Top Five Most Eccentric Crossover Duets

Friday, September 20, 2013

Well before Oscar Madison mussed up Felix Ungar’s spotless existence, odd couplings have provided the inspiration for surprising theater, dance, film and music. We're always on the lookout for an unconventional duo that reaches across genres, even if the results aren’t as melodious as we’d wish. Here are the top five strangest pairings:

1. Luciano Pavarotti and Skunk Anansie

The Pavarotti and Friends series created some odd bedfellows for the Italian tenor, none more so than the British band Skunk Anansie. Led by a female singer with a shaved head, Skin, Skunk Anansie was named for a spider character out of Ghanaian folktales, Anansi. Skunk was added in front “to sound nastier.” A combined interest in bringing attention to human right violations in Cambodia and Tibet brought Pavarotti together with the feminist rock group for a head-scratching performance of the band’s song “You’ll Follow Me Down.”

2. Montserrat Caballé and Freddie Mercury

The 1992 Olympics in Barcelona inspired the creation of the Dream Team, a united German squad for the first time since before World War II, and an unforgettable duet between the venerable soprano Montserrat Caballé and Queen frontman Freddie Mercury. When the city of Barcelona was chosen as host, it commissioned Mercury to write an album, eventually titled "Barcelona," to drum up excitement for the Games. Caballé, a native of the Catalan city, was an obvious choice—if only to organizers— to include on the album. But even more surprisingly, the title track duet was a hit.

3. Placido Domingo and John Denver

Placido Domingo and John Denver created probably the most successful classical-country crossover album with 1981’s "Perhaps Love," which features the titular treacly and sincere ballad. Though this cross-genre pair seemed unusual at the time, it created a precedent among opera singers, one that’s explored on the tribute album, Great Voices Sing John Denver. Domingo reprises the duet with his son Placido Domingo Jr. whose career rests mainly in the crossover realm.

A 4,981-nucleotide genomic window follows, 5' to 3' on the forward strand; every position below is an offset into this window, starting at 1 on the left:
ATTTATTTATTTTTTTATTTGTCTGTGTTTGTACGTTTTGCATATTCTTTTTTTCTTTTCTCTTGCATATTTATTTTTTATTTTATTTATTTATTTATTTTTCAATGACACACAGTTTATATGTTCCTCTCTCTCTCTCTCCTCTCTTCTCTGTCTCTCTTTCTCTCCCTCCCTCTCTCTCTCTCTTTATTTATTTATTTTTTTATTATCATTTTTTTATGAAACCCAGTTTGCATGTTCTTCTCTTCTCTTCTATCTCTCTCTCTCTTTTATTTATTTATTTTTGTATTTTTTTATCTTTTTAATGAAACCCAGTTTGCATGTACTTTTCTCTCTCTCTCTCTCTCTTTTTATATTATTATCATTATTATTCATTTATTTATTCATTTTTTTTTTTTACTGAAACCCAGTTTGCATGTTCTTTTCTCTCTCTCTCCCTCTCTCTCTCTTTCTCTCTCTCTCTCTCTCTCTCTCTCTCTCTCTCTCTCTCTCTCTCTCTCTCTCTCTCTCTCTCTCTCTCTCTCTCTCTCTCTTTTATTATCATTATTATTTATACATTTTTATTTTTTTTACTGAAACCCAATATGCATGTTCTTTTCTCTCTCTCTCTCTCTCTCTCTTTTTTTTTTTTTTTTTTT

4. Anne Sophie Von Otter and Benny Anderson

Being Swedish, Anne Sophie Von Otter’s love of Abba should be no revelation. However, when the esteemed mezzo decided to work with ABBA member Benny Anderson on a CD of the Scandinavian group’s covers, it was a bit of the shocker. Known better for singing Mozart, she recorded disco-hall hits like “Money, Money, Money,” for the album “I Let the Music Speak.”

5.  Joshua Bell and Frankie Moreno

What happens when a classical violinist walks in on a lounge pianist at the bar of the Golden Nugget in Las Vegas? No this isn’t a joke, but the actual circumstances under which Joshua Bell met the singer-pianist Frankie Moreno. The two hit it off so well that Bell invited Moreno to a jam session, whereupon they came up with an arrangement of the Beatles's “Eleanor Rigby,” one of three pop songs Bell owns up to knowing. The pair performed it during the PBS program “Joshua Bell at Home With Friends" (Moreno is introduced at 36:30). The pop culture influence must have taken hold on Bell. He was recently a judge for the Miss America contest.

Listen to Joshua Bell & Frankie Moreno WNYC's Soundcheck in The Greene Space:



Even the finest artists have their questionable collaborations. What's the oddest crossover pairing you've encountered? Leave your comments below.

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Comments [1]

Patricia G. Gerresheim from 12494

I seem to remember Luciano Pavarotti and Sting working together, but that was a while ago, so my memory may be hazy.

Sep. 24 2013 10:00 PM

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